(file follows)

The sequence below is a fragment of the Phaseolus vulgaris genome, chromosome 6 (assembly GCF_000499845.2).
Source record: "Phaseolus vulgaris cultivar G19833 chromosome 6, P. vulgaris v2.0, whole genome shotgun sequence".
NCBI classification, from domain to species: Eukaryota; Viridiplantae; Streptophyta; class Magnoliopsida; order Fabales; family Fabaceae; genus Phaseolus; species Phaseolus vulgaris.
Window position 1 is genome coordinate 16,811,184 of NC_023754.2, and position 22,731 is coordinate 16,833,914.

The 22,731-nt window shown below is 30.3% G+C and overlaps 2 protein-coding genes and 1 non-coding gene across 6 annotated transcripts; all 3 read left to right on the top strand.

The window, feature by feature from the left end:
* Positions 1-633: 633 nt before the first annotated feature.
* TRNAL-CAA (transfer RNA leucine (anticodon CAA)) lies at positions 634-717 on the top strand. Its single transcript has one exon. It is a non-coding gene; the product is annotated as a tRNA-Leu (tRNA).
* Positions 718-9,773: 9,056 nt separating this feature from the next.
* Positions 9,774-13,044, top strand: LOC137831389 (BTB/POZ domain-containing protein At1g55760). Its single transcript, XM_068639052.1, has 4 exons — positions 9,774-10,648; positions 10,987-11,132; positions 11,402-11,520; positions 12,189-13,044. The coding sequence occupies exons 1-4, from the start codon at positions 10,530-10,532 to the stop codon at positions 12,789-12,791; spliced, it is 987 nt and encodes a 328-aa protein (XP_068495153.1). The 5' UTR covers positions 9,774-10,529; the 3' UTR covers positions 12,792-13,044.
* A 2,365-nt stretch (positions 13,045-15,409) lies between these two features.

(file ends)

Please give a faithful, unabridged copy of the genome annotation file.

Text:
The sequence below is a fragment of the Phaseolus vulgaris genome, chromosome 6 (assembly GCF_000499845.2).
Source record: "Phaseolus vulgaris cultivar G19833 chromosome 6, P. vulgaris v2.0, whole genome shotgun sequence".
NCBI classification, from domain to species: Eukaryota; Viridiplantae; Streptophyta; class Magnoliopsida; order Fabales; family Fabaceae; genus Phaseolus; species Phaseolus vulgaris.
Window position 1 is genome coordinate 16,811,184 of NC_023754.2, and position 22,731 is coordinate 16,833,914.

The 22,731-nt window shown below is 30.3% G+C and overlaps 2 protein-coding genes and 1 non-coding gene across 6 annotated transcripts; all 3 read left to right on the top strand.

The window, feature by feature from the left end:
* Positions 1-633: 633 nt before the first annotated feature.
* TRNAL-CAA (transfer RNA leucine (anticodon CAA)) lies at positions 634-717 on the top strand. Its single transcript has one exon. It is a non-coding gene; the product is annotated as a tRNA-Leu (tRNA).
* Positions 718-9,773: 9,056 nt separating this feature from the next.
* Positions 9,774-13,044, top strand: LOC137831389 (BTB/POZ domain-containing protein At1g55760). Its single transcript, XM_068639052.1, has 4 exons — positions 9,774-10,648; positions 10,987-11,132; positions 11,402-11,520; positions 12,189-13,044. The coding sequence occupies exons 1-4, from the start codon at positions 10,530-10,532 to the stop codon at positions 12,789-12,791; spliced, it is 987 nt and encodes a 328-aa protein (XP_068495153.1). The 5' UTR covers positions 9,774-10,529; the 3' UTR covers positions 12,792-13,044.
* A 2,365-nt stretch (positions 13,045-15,409) lies between these two features.